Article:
For as long as there has been painting, there has been portraiture. Portrait paintings date back to at least 5,000 years ago to ancient Egypt, where the art form is said to have originated (although many other ancient peoples also practiced portrait artistry). Portraits are defined by the Tate Modern museum as simply a “representation of a specific person”. Paintings are not the only way artists can create portraits. Sculptures, photos and drawings are also considered portraits as long as the art aims to depict the expression, likeness or mood of a particular person.
Some of the earliest known portraits are called the “Statues of Gudea”. 28 of these little statues remain and are considered portraiture because they all have similar features which appear to be representative of and unique to Gudea - a powerful ruler of ancient Lagash.
Ancient portrait murals from Pompeii have been well-preserved for almost 2000 years by lava and ashes. One of the most famous is titled “Terentius Neo and his wife”. He holds a scroll and her a tablet - originally thought to be indicative of their status andeducation. Historians of today now disagree on Terentius Neo’s profession, some claiming him as a law student while others believe he was a baker (http://www.portrait-masters.com/history/).
During the renaissance and middle ages, portrait artistry began to take on a new form. Rather than highly realistic features of their subjects, artists of this time tended to create portraits with stereotypical facial expressions, flat backgrounds, and a lack of realism (portrait-masters.com).
In 1503 AD, Leonardo da Vinci created perhaps the most iconic portrait of modern art history: the Mona Lisa. Da Vinci used a different technique than many other painters of this time. Instead of hard and very realistic lines, da Vinci used soft and blended brush strokes. While the Mona Lisa is an incredible painting with her playful smirk and expressive eyes, this painting probably got most of its notability due to its infamous theft in 1911. During this era, only the wealthy, powerful, and those with status could afford a portrait painting. Paints and canvas were hard to come by, and had to be made by apprentices in a studio.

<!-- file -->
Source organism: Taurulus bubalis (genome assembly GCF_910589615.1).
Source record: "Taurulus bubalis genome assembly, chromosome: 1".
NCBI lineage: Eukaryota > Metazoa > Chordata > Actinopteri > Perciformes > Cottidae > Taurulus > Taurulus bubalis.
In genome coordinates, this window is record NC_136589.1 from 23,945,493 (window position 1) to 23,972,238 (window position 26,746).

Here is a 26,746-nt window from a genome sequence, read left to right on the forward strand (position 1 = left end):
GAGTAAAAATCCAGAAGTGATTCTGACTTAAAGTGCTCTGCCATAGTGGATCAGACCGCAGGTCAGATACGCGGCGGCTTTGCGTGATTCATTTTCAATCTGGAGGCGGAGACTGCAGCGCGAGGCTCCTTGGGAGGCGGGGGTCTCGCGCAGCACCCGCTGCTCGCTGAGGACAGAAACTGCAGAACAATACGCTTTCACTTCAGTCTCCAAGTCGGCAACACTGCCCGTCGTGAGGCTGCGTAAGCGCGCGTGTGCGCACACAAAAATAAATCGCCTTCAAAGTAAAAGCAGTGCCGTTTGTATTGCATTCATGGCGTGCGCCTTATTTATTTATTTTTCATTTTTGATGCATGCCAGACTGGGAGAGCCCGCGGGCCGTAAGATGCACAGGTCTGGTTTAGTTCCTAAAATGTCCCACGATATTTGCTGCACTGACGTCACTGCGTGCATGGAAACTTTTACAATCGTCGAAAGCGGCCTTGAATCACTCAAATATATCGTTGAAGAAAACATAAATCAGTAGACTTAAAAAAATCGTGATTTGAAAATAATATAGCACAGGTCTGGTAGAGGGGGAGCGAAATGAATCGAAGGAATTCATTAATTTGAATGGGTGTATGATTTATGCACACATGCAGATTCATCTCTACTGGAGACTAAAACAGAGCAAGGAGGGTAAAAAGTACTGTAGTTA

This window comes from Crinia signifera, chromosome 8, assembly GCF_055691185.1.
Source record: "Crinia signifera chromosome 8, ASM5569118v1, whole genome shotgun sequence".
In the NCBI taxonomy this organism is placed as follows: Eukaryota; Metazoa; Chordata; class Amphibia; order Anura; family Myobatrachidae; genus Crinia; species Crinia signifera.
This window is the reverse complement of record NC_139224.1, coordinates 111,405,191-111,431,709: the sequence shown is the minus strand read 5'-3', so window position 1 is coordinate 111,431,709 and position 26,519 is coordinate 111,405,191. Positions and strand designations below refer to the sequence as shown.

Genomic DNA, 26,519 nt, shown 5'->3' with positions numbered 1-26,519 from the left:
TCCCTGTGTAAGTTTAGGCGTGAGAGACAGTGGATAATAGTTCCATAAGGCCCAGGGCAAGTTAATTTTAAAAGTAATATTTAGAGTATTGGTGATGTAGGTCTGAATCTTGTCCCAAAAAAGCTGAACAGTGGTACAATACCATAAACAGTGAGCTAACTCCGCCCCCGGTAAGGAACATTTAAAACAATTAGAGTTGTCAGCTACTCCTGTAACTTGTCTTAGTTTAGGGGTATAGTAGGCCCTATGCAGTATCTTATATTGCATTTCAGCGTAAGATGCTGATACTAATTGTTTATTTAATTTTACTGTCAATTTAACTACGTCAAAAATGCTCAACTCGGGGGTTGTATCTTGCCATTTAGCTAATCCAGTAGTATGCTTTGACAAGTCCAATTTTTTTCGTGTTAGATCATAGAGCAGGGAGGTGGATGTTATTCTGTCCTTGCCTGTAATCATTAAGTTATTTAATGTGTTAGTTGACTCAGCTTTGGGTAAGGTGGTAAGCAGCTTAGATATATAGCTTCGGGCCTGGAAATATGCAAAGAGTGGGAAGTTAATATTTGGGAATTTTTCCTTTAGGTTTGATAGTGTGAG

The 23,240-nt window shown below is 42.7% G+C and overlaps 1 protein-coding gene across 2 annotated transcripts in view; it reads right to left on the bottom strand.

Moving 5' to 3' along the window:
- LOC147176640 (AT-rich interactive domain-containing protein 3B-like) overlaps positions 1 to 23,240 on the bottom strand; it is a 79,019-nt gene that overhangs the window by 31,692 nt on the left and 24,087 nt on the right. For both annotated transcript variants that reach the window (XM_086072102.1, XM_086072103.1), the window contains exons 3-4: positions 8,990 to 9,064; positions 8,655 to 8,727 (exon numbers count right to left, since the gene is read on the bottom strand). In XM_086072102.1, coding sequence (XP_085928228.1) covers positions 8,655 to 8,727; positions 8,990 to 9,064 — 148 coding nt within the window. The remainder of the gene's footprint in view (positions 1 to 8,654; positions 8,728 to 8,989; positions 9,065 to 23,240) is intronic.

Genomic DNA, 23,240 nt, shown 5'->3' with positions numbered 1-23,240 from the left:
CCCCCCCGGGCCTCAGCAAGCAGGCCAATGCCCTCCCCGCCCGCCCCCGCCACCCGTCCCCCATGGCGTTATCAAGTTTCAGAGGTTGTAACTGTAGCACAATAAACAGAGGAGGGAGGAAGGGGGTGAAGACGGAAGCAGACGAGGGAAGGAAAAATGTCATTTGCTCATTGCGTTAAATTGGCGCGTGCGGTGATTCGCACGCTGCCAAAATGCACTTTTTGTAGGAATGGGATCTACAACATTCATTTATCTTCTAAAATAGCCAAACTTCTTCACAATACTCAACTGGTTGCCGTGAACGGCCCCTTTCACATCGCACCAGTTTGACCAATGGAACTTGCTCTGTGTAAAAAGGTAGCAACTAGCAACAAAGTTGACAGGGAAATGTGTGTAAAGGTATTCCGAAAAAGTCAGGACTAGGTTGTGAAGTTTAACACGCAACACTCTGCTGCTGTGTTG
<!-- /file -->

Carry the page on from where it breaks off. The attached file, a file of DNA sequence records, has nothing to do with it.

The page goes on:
With the Industrial Revolution came mass production of art supplies. This meant that for the first time, middle class families could afford to purchase supplies and learn to paint. Notable French painters such as Gustave Courbet and Honoré Daumier were part of the Social Realism movement, and for the first time depicted portraits of the middle and working classes at the time. This is also the time when the Impressionists and Post Impressionists began questioning the nature of portrait artistry, and pushing their artistic boundaries.
Perhaps the two most revolutionary artists of this period were Vincent Van Gogh and Paul Gauguin. Both created portraits in the late 1800’s that were shockingly different than any portraits that had been created up until this time (craftsy.com).
During this time, artists began exploring the inner psyche of their sitter, more so than their facial features or expressions. Portraiture emerged as an exploration into human psychology, with artists such as Matisse and Picasso playing with color, line, and form like never before.
In the mid-1900s, portrait artistry began to become less popular - instead making way for abstract and conceptual arts. In the 1960s, however, artists such as Andy Warhol and Roy Lichtenstein brought portraits back to the limelight with the introduction of pop-art.
Perhaps the form of portrait artistry that is most widely practiced today is the art of the selfie. With our cell phones, we have all become expert portrait artists, snapping photos of those we love and ourselves in a variety of places and situations. In the art world, portrait artistry and portrait paintings continue to be a popular art form that can take many, many different approaches and forms.